- Part II deals mainly with what a
programmer can do with Fudgets. It begins with a brief
introduction to Haskell (Chapter 8). The next
chapter is a tutorial
(Chapter 9), where a number of fudget programs are
presented, ranging from the tiniest ``Hello world''
fudget to a simple calculator, and continues with an
overview of the most important stuff that a programmer can use
in the Fudget library. This includes an overview of some basic
GUI building blocks (Chapter 10), how to specify layout
(Chapter 11), a description of how
to attach application-specific code to the Fudget library
components (Chapter 12), how to combine fudgets (Chapter 13),
and how to customise fudgets (Chapter 15).
- Part III distills the fudget concept to get
stream processors, which can be regarded as a
simplification of fudgets, that do not necessarily need
I/O. The last chapter in this part (Chapter 19) gives
some programming examples using plain stream processors.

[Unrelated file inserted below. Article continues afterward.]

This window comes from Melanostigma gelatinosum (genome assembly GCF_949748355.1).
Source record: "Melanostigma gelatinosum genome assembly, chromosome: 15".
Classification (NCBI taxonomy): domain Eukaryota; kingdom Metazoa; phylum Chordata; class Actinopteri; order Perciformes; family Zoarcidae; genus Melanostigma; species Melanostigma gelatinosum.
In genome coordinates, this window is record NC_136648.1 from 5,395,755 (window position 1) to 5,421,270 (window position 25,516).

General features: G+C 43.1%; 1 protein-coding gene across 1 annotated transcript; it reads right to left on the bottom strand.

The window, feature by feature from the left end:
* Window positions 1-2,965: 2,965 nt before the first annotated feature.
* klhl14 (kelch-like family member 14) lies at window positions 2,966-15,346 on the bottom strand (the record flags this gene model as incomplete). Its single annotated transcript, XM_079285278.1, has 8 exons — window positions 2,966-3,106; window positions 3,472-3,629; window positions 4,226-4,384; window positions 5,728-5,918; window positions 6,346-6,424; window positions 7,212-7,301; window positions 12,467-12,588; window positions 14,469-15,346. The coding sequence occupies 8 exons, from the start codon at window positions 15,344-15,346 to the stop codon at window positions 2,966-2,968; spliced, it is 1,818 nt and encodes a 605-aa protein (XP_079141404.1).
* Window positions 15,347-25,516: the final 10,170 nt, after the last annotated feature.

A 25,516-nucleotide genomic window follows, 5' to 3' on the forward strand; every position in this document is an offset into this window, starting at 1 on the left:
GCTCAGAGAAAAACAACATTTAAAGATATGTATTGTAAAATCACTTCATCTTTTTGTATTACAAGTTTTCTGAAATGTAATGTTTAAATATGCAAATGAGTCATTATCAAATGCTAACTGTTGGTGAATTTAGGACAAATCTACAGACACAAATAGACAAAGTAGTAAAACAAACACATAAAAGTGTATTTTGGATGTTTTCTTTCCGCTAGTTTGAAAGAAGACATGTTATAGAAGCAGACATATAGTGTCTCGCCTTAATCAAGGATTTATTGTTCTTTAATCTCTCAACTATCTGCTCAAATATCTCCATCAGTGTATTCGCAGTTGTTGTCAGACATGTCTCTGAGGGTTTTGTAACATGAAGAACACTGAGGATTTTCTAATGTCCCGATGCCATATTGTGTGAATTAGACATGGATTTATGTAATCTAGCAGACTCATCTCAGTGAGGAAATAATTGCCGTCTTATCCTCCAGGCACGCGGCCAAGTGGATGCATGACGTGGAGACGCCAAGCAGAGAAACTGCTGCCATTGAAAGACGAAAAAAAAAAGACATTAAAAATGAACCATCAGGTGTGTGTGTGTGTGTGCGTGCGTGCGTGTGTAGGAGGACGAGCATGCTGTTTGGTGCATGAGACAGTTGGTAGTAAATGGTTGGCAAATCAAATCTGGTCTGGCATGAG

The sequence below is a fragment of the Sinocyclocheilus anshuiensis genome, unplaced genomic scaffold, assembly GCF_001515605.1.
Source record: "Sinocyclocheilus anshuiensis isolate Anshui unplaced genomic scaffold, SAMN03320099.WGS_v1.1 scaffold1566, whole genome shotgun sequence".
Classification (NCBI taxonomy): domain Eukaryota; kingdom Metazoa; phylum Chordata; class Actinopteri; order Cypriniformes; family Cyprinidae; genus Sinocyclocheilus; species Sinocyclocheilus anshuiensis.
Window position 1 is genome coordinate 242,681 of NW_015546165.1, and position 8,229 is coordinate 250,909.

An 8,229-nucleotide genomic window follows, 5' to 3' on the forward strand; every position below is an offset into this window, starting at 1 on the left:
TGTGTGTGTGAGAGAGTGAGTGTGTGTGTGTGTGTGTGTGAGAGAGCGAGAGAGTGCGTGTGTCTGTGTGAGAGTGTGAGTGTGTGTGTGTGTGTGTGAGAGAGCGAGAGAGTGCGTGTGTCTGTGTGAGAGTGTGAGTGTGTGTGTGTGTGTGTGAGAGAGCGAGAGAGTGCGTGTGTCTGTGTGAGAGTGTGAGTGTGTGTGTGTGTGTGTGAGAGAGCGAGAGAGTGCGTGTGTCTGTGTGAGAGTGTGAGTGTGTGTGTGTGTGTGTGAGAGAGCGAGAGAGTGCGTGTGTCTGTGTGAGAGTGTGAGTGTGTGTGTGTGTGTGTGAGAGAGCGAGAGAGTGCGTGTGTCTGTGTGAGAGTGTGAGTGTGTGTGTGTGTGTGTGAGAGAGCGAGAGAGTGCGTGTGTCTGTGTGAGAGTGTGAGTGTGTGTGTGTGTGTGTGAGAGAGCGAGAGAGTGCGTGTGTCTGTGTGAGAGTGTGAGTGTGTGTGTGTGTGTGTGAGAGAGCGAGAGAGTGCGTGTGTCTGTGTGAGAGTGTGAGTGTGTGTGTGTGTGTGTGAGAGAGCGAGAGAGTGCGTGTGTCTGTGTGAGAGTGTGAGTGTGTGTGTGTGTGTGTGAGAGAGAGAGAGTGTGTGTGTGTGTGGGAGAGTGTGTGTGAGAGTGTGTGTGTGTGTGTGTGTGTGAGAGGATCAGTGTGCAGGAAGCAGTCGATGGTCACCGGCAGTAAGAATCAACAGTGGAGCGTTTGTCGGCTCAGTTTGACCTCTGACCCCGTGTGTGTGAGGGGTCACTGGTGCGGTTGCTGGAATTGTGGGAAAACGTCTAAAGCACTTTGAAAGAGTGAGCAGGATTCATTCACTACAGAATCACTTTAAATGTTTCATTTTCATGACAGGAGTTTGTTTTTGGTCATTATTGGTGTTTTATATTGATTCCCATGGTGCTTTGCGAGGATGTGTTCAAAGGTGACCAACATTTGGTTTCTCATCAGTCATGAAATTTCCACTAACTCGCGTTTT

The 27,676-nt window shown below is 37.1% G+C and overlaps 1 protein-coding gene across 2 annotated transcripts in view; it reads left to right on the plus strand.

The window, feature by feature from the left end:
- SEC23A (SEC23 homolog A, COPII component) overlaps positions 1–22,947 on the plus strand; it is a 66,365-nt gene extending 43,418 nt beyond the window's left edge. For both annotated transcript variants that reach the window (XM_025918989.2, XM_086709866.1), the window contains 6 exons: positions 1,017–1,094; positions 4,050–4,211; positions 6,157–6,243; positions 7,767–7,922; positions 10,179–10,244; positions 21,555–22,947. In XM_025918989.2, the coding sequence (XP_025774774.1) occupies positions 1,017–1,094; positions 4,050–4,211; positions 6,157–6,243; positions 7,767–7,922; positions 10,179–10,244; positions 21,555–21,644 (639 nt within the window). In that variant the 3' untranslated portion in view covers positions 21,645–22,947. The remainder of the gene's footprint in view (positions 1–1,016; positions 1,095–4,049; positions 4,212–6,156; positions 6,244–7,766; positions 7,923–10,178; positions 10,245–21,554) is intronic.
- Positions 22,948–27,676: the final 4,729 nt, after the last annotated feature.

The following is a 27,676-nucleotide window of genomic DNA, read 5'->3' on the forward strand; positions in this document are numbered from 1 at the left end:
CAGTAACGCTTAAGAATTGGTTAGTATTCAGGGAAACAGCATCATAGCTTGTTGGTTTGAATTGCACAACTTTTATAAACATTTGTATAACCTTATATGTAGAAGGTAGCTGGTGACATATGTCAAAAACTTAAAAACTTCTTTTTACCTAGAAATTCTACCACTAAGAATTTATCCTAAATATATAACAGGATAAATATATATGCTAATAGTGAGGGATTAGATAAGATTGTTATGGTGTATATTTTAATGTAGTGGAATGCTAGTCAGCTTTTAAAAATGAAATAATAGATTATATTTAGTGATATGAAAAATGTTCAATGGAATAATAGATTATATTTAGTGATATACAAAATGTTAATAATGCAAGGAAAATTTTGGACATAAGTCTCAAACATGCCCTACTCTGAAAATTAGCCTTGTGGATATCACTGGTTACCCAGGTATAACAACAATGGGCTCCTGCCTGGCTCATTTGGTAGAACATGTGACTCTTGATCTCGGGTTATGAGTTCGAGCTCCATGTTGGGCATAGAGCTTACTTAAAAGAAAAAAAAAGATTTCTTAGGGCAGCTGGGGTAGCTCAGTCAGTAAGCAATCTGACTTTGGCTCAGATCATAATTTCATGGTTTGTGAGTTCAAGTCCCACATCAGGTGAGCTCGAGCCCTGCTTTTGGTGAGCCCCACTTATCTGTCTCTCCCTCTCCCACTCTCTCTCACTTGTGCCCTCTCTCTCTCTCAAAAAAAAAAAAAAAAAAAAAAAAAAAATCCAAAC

- The reader interested in how the Fudget library works can
continue with Part IV, which is devoted to the
design and implementation. It also describes extensions and
programming methods, as outlined further in its
introduction. The last chapter (Chapter 31)
describes how an existing functional GUI toolkit was implemented
on top of Fudgets.
- Part VI starts with a discussion of the
efficiency of Fudget programs in Chapter 39, and
suggests some possible program transformations for
speed-up. In Chapter 40, we comment on the
programming language Haskell itself, describe some problems,
and discuss extensions. Chapter 41 discusses related
work and presents a number of other functional GUI toolkits
that have emerged. Chapter 42 contains a brief
evaluation and conclusions. Some suggestions for future
research, including a more formal study of stream processors,
is given in Chapter 43.